Cremation Heats Homes (In Sweden)


Boras, Sweden – Where does heating for homes come from? From the crematorium of course.

You might be surprised to learn that the heat used to cremate the dead in Boras, Sweden is recycled into heating for homes. After the cremation chamber is clean the heat is diverted to warm water. That water is then circulated through a central heating unit, where air flows through, heats up and warms the house. Lanyard Nelson, a Baptist preacher in Helsingborg, Sweden says, “No one wants Aunt Astrid heating up the living room.” And one crematorium heats 60,000 homes and boasts 10 percent of the local energy company’s needs over the past six months. That’s a lot of living rooms.

Roger Bergstrom, head of the local energy company, said there was a rather “lively argument” over the project. Throughout the world talk has erupted about the quality of this perhaps too-green initiative. Henrik Nystrom, a pastor in Boras said, “I have a very serious problem with this.”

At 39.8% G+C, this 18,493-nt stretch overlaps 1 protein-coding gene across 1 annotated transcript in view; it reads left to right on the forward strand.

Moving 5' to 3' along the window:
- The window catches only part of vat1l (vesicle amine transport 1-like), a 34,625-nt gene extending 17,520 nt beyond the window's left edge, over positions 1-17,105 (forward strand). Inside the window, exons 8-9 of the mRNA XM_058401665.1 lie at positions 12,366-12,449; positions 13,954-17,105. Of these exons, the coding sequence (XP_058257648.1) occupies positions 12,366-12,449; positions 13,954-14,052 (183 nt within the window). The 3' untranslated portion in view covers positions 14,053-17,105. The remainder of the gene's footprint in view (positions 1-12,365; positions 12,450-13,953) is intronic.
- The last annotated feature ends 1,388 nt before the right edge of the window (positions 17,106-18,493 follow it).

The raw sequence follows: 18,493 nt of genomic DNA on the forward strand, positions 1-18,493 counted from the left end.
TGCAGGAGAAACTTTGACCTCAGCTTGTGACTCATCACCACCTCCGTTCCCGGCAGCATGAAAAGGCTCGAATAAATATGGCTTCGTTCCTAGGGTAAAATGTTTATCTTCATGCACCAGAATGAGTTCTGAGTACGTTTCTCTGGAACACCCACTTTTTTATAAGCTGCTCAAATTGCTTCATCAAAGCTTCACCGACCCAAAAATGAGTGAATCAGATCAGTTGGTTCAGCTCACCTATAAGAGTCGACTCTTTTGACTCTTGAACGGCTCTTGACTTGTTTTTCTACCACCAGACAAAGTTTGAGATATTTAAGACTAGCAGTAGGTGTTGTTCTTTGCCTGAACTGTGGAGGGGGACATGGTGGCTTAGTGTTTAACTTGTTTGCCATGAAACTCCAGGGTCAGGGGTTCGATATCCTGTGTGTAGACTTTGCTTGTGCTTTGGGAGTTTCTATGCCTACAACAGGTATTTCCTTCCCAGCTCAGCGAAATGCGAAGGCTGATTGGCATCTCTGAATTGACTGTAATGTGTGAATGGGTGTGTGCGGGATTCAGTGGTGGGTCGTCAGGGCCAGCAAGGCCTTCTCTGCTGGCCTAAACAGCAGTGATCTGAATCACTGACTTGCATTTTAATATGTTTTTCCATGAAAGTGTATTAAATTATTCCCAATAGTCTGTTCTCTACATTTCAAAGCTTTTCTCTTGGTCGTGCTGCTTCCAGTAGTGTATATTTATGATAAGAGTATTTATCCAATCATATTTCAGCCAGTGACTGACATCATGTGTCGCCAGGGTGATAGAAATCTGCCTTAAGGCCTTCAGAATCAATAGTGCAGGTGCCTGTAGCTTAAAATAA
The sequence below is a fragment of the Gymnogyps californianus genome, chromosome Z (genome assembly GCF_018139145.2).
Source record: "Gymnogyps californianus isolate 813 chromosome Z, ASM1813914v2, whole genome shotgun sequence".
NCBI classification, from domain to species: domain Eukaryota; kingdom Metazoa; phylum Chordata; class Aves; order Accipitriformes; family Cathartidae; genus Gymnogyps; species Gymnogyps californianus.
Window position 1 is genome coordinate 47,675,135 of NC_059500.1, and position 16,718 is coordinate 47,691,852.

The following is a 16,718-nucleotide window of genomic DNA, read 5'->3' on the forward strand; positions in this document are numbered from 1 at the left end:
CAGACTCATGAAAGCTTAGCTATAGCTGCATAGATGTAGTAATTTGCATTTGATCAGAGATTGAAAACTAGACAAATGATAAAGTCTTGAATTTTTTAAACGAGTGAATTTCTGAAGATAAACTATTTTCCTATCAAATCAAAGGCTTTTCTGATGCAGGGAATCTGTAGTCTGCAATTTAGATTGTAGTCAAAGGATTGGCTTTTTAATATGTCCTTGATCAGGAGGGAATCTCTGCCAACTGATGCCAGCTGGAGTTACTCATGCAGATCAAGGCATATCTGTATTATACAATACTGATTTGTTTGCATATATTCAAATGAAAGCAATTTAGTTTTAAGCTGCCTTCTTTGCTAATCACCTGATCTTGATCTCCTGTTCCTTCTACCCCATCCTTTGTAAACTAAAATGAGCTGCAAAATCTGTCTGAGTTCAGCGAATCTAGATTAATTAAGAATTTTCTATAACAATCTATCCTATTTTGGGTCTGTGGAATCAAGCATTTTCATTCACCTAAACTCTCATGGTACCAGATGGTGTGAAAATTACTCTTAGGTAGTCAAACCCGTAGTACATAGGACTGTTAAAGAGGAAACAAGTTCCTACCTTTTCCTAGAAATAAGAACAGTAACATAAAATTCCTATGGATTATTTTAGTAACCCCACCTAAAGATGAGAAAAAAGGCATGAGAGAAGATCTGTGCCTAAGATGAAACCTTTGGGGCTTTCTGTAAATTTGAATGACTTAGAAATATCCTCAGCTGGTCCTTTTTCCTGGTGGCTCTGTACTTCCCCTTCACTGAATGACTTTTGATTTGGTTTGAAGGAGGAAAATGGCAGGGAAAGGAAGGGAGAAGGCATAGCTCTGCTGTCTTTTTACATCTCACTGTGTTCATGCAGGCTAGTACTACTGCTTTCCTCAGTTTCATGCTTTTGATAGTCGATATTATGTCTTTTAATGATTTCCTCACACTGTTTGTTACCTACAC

On the other hand Bengt Engberg of the Church of Sweden says “This is perfect for the environment.” A lost family member helping other people is actually a really comforting thought. “It’s only sensible,” said Borje Stolt the chief inspector of Helsingborg crematorium in southern Sweden. “It’s environment-friendly, and relatives can console themselves in the knowledge that the death of a loved one benefits the whole community.”

Written on behalf of In the Light Urns

2 responses

  1. ““No one wants Aunt Astrid heating up the living room.””
    I beg to differ. Anyways, it’s not the combustion of the body that provides the heat. It’s heat required to burn the body in the first place in the form of the propane. The bodies themselves contain negligible ‘fuel’.

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